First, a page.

Russian Foreign Minister Igor Ivanov has arrived in North Korea to encourage better relations with Seoul.
Russian Foreign Minister Igor Ivanov is the first major foreign emissary to visit the two Koreas, following their deadly naval clash near their disputed maritime boundary in the Yellow Sea, on June 29.
Mr. Ivanov arrived in Pyongyang Sunday for a two day visit, after spending three days in the South meeting with President Kim Dae-jung and other top officials.
Shortly before the Russian envoy arrived in Seoul Friday, Pyongyang ended a month of diatribes blaming South Korea for the Yellow Sea battle, and sent a note of regret to the leaders in Seoul. North Korea also suggested the two countries hold talks next month, and that it might entertain a visit by an envoy from the United States, the South's staunchest ally.
The Russian foreign minister has welcomed the change in North Korea's stance, and says he wants to encourage better inter-Korean relations.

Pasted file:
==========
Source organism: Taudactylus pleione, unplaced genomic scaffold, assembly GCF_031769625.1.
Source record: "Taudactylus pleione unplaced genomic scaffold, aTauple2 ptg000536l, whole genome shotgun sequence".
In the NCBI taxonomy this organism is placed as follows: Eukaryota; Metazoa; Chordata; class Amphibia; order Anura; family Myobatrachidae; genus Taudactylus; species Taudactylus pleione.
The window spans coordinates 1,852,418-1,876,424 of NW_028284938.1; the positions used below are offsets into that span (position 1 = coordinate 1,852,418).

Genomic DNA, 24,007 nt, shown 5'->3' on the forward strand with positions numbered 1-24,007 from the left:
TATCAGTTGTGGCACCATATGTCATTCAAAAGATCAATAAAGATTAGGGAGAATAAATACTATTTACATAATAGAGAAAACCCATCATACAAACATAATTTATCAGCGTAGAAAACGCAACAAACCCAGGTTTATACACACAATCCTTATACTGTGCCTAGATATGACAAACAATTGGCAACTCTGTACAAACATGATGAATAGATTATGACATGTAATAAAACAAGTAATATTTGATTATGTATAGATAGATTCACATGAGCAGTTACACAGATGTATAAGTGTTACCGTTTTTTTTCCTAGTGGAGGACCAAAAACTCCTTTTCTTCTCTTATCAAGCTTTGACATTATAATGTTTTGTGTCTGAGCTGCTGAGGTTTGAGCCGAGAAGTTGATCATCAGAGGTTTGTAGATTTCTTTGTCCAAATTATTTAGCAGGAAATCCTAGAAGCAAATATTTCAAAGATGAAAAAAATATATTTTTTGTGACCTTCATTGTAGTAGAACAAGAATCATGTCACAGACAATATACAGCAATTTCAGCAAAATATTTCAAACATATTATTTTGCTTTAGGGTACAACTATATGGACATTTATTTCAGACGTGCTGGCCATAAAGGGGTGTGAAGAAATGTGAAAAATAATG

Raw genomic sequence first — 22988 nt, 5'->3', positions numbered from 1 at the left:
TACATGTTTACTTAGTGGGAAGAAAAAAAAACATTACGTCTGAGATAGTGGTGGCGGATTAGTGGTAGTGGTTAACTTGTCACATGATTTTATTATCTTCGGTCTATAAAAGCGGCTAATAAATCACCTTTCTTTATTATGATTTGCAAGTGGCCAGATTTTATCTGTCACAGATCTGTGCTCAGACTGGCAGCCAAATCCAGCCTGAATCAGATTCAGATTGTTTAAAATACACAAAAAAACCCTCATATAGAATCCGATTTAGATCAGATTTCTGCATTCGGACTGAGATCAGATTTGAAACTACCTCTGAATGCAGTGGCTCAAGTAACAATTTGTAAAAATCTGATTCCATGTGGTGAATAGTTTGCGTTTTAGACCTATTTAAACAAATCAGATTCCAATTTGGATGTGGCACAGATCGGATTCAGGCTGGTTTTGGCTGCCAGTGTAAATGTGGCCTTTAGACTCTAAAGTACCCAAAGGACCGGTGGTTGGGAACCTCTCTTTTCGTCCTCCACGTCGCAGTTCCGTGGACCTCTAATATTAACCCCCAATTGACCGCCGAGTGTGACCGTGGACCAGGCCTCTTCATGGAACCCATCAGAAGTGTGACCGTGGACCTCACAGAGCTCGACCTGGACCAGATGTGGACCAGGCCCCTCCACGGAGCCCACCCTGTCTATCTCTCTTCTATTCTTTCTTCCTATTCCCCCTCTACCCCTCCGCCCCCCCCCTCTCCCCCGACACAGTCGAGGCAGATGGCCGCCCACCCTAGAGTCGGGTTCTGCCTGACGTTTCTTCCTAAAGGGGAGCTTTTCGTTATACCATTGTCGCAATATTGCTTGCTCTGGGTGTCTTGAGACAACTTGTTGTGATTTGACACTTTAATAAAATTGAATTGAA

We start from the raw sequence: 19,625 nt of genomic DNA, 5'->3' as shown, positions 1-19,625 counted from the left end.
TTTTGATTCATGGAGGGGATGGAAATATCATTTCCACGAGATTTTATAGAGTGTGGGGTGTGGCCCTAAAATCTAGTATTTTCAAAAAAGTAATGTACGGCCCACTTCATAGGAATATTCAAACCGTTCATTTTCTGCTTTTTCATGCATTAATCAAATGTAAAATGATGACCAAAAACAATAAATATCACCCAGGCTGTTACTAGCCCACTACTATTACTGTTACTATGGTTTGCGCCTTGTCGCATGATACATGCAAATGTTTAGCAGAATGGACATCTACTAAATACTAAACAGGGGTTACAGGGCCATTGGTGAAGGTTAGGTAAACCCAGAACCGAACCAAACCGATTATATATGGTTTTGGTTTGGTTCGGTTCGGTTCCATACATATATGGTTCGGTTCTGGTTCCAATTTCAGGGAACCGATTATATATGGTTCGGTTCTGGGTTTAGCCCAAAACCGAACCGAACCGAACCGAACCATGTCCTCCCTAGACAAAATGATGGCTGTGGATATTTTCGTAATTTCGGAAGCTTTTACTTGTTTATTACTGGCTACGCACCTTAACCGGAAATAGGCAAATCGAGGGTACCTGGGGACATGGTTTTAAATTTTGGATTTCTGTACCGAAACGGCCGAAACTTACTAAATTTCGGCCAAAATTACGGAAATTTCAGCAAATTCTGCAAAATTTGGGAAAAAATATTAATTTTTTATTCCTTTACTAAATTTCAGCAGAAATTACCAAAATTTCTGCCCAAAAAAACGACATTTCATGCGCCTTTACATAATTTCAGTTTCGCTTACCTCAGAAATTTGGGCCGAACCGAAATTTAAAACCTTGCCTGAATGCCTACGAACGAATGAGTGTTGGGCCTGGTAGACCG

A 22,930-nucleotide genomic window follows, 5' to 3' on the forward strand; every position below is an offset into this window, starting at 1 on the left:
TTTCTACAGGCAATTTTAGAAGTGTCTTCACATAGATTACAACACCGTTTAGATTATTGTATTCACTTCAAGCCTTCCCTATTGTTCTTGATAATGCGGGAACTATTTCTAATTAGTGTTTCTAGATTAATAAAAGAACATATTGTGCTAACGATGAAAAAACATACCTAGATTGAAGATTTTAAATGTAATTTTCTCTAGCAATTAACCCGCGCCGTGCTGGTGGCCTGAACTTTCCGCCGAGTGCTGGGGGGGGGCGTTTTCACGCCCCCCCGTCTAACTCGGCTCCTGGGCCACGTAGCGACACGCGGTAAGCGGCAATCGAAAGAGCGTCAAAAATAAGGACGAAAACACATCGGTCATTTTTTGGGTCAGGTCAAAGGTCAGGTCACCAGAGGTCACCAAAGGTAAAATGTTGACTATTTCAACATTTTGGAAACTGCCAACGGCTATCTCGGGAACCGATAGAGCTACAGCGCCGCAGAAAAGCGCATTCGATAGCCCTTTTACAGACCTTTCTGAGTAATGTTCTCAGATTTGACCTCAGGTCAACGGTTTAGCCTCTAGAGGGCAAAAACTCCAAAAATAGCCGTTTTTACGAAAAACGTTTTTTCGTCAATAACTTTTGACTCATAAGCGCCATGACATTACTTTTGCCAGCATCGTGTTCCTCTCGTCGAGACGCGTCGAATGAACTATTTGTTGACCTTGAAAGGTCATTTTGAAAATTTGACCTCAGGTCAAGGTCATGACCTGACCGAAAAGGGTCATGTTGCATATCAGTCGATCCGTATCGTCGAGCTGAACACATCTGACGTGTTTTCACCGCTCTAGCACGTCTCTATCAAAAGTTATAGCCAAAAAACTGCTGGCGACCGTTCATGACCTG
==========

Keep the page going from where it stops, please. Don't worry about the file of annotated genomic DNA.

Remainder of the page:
Mr. Ivanov told reporters in Seoul that Russia was the appropriate country to help promote warming ties on the divided Korean Peninsula, because it has good relations with North Korea and support from all major political parties in the South. He said Moscow's role lies in creating a good environment for talks, rather than acting as mediator.
Mr. Ivanov gave a personal letter from Russian President Vladimir Putin to President Kim Dae-jung in Seoul, praising his policy of engaging the North. Mr. Ivanov plans to deliver a letter from Mr. Putin to North Korean leader Kim Jong Il, as well.
The Russian diplomat says he also has a message from South Korean President Kim Dae-jung for North Korean officials, but did not offer any details.
The two Koreas remain technically at war, because the Korean War ended in 1953 in an armed truce, with no peace treaty. The armistice was signed 49 years ago this past Saturday between North Korea, its communist ally, China, and the U.S.-led United Nations forces backing South Korea.